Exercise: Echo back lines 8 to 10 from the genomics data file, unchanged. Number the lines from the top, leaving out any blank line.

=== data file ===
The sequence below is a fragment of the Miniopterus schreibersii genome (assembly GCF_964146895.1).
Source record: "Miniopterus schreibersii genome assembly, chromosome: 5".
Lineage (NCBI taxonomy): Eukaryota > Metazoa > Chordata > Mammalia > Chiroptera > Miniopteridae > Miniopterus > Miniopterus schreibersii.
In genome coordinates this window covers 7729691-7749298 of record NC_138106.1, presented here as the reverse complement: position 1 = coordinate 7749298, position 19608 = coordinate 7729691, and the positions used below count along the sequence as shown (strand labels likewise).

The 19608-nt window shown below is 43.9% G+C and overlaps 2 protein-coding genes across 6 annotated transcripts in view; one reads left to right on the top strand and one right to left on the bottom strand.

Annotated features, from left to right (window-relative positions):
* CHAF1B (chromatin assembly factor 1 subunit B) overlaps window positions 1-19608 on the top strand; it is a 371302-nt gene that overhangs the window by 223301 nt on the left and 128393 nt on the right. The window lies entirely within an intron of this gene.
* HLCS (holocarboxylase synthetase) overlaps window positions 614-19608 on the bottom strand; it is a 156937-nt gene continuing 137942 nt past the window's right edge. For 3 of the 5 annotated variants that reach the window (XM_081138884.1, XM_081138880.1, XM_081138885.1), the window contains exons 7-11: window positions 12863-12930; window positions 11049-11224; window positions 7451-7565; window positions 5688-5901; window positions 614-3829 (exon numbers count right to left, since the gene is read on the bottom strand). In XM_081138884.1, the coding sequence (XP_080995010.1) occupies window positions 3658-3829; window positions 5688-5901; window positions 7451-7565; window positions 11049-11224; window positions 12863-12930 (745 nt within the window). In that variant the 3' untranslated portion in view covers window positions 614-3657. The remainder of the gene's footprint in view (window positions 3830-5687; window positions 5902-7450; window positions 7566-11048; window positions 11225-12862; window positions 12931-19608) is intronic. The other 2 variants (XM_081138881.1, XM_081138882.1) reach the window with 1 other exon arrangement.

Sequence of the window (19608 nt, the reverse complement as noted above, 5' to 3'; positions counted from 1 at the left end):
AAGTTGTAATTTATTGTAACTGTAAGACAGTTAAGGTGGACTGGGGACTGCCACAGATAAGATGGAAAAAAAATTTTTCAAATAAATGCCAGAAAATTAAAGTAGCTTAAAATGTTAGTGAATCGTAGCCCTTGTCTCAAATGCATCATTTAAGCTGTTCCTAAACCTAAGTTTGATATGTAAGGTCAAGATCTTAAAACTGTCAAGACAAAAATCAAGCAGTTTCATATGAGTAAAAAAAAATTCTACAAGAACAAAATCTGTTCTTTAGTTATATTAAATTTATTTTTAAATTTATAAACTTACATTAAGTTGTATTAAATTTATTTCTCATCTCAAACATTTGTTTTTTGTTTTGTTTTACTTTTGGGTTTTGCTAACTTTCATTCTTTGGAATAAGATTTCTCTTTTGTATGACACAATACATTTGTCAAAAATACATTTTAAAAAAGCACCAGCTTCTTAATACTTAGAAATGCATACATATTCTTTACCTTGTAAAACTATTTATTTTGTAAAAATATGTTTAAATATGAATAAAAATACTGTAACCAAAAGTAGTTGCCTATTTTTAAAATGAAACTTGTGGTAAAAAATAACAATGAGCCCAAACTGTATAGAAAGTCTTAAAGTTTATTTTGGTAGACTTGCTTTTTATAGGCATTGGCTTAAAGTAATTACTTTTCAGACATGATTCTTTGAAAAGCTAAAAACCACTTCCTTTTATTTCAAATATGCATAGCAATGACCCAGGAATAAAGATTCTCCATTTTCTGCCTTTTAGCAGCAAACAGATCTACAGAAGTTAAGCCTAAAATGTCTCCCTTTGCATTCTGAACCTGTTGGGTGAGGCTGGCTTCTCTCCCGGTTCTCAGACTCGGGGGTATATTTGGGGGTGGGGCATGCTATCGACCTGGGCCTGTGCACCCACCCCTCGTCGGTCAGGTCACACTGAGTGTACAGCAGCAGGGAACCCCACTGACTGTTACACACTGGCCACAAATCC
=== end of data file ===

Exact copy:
* HLCS (holocarboxylase synthetase) overlaps window positions 614-19608 on the bottom strand; it is a 156937-nt gene continuing 137942 nt past the window's right edge. For 3 of the 5 annotated variants that reach the window (XM_081138884.1, XM_081138880.1, XM_081138885.1), the window contains exons 7-11: window positions 12863-12930; window positions 11049-11224; window positions 7451-7565; window positions 5688-5901; window positions 614-3829 (exon numbers count right to left, since the gene is read on the bottom strand). In XM_081138884.1, the coding sequence (XP_080995010.1) occupies window positions 3658-3829; window positions 5688-5901; window positions 7451-7565; window positions 11049-11224; window positions 12863-12930 (745 nt within the window). In that variant the 3' untranslated portion in view covers window positions 614-3657. The remainder of the gene's footprint in view (window positions 3830-5687; window positions 5902-7450; window positions 7566-11048; window positions 11225-12862; window positions 12931-19608) is intronic. The other 2 variants (XM_081138881.1, XM_081138882.1) reach the window with 1 other exon arrangement.

Sequence of the window (19608 nt, the reverse complement as noted above, 5' to 3'; positions counted from 1 at the left end):
AAGTTGTAATTTATTGTAACTGTAAGACAGTTAAGGTGGACTGGGGACTGCCACAGATAAGATGGAAAAAAAATTTTTCAAATAAATGCCAGAAAATTAAAGTAGCTTAAAATGTTAGTGAATCGTAGCCCTTGTCTCAAATGCATCATTTAAGCTGTTCCTAAACCTAAGTTTGATATGTAAGGTCAAGATCTTAAAACTGTCAAGACAAAAATCAAGCAGTTTCATATGAGTAAAAAAAAATTCTACAAGAACAAAATCTGTTCTTTAGTTATATTAAATTTATTTTTAAATTTATAAACTTACATTAAGTTGTATTAAATTTATTTCTCATCTCAAACATTTGTTTTTTGTTTTGTTTTACTTTTGGGTTTTGCTAACTTTCATTCTTTGGAATAAGATTTCTCTTTTGTATGACACAATACATTTGTCAAAAATACATTTTAAAAAAGCACCAGCTTCTTAATACTTAGAAATGCATACATATTCTTTACCTTGTAAAACTATTTATTTTGTAAAAATATGTTTAAATATGAATAAAAATACTGTAACCAAAAGTAGTTGCCTATTTTTAAAATGAAACTTGTGGTAAAAAATAACAATGAGCCCAAACTGTATAGAAAGTCTTAAAGTTTATTTTGGTAGACTTGCTTTTTATAGGCATTGGCTTAAAGTAATTACTTTTCAGACATGATTCTTTGAAAAGCTAAAAACCACTTCCTTTTATTTCAAATATGCATAGCAATGACCCAGGAATAAAGATTCTCCATTTTCTGCCTTTTAGCAGCAAACAGATCTACAGAAGTTAAGCCTAAAATGTCTCCCTTTGCATTCTGAACCTGTTGGGTGAGGCTGGCTTCTCTCCCGGTTCTCAGACTCGGGGGTATATTTGGGGGTGGGGCATGCTATCGACCTGGGCCTGTGCACCCACCCCTCGTCGGTCAGGTCACACTGAGTGTACAGCAGCAGGGAACCCCACTGACTGTTACACACTGGCCACAAATCC